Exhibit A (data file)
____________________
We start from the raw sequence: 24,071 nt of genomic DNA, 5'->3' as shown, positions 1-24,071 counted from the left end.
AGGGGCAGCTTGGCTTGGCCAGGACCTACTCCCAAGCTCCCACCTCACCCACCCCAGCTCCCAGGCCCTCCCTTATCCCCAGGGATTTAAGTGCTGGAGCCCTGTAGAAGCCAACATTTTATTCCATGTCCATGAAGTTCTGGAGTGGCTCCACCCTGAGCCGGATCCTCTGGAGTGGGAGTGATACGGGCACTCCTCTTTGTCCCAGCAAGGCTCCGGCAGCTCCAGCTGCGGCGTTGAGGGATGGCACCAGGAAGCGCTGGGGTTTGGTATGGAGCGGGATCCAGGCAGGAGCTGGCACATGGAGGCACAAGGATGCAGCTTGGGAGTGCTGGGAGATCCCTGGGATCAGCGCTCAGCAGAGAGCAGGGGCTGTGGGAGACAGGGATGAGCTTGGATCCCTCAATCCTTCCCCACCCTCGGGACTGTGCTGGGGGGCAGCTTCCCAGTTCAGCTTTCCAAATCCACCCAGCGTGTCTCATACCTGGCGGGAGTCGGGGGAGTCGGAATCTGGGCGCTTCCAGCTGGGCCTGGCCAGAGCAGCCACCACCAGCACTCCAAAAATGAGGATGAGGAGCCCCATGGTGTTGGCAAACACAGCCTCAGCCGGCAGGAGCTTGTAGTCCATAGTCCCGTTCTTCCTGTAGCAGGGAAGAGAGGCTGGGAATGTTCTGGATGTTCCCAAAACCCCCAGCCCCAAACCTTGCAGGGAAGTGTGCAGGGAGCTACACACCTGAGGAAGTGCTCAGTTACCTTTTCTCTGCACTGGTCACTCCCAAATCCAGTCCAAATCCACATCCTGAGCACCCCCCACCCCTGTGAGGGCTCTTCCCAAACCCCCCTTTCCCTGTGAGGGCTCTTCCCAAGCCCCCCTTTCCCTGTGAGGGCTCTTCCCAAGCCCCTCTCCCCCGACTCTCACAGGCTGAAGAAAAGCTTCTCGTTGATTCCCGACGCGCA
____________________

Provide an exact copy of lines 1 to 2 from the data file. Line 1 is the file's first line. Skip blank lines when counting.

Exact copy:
We start from the raw sequence: 24,071 nt of genomic DNA, 5'->3' as shown, positions 1-24,071 counted from the left end.
AGGGGCAGCTTGGCTTGGCCAGGACCTACTCCCAAGCTCCCACCTCACCCACCCCAGCTCCCAGGCCCTCCCTTATCCCCAGGGATTTAAGTGCTGGAGCCCTGTAGAAGCCAACATTTTATTCCATGTCCATGAAGTTCTGGAGTGGCTCCACCCTGAGCCGGATCCTCTGGAGTGGGAGTGATACGGGCACTCCTCTTTGTCCCAGCAAGGCTCCGGCAGCTCCAGCTGCGGCGTTGAGGGATGGCACCAGGAAGCGCTGGGGTTTGGTATGGAGCGGGATCCAGGCAGGAGCTGGCACATGGAGGCACAAGGATGCAGCTTGGGAGTGCTGGGAGATCCCTGGGATCAGCGCTCAGCAGAGAGCAGGGGCTGTGGGAGACAGGGATGAGCTTGGATCCCTCAATCCTTCCCCACCCTCGGGACTGTGCTGGGGGGCAGCTTCCCAGTTCAGCTTTCCAAATCCACCCAGCGTGTCTCATACCTGGCGGGAGTCGGGGGAGTCGGAATCTGGGCGCTTCCAGCTGGGCCTGGCCAGAGCAGCCACCACCAGCACTCCAAAAATGAGGATGAGGAGCCCCATGGTGTTGGCAAACACAGCCTCAGCCGGCAGGAGCTTGTAGTCCATAGTCCCGTTCTTCCTGTAGCAGGGAAGAGAGGCTGGGAATGTTCTGGATGTTCCCAAAACCCCCAGCCCCAAACCTTGCAGGGAAGTGTGCAGGGAGCTACACACCTGAGGAAGTGCTCAGTTACCTTTTCTCTGCACTGGTCACTCCCAAATCCAGTCCAAATCCACATCCTGAGCACCCCCCACCCCTGTGAGGGCTCTTCCCAAACCCCCCTTTCCCTGTGAGGGCTCTTCCCAAGCCCCCCTTTCCCTGTGAGGGCTCTTCCCAAGCCCCTCTCCCCCGACTCTCACAGGCTGAAGAAAAGCTTCTCGTTGATTCCCGACGCGCA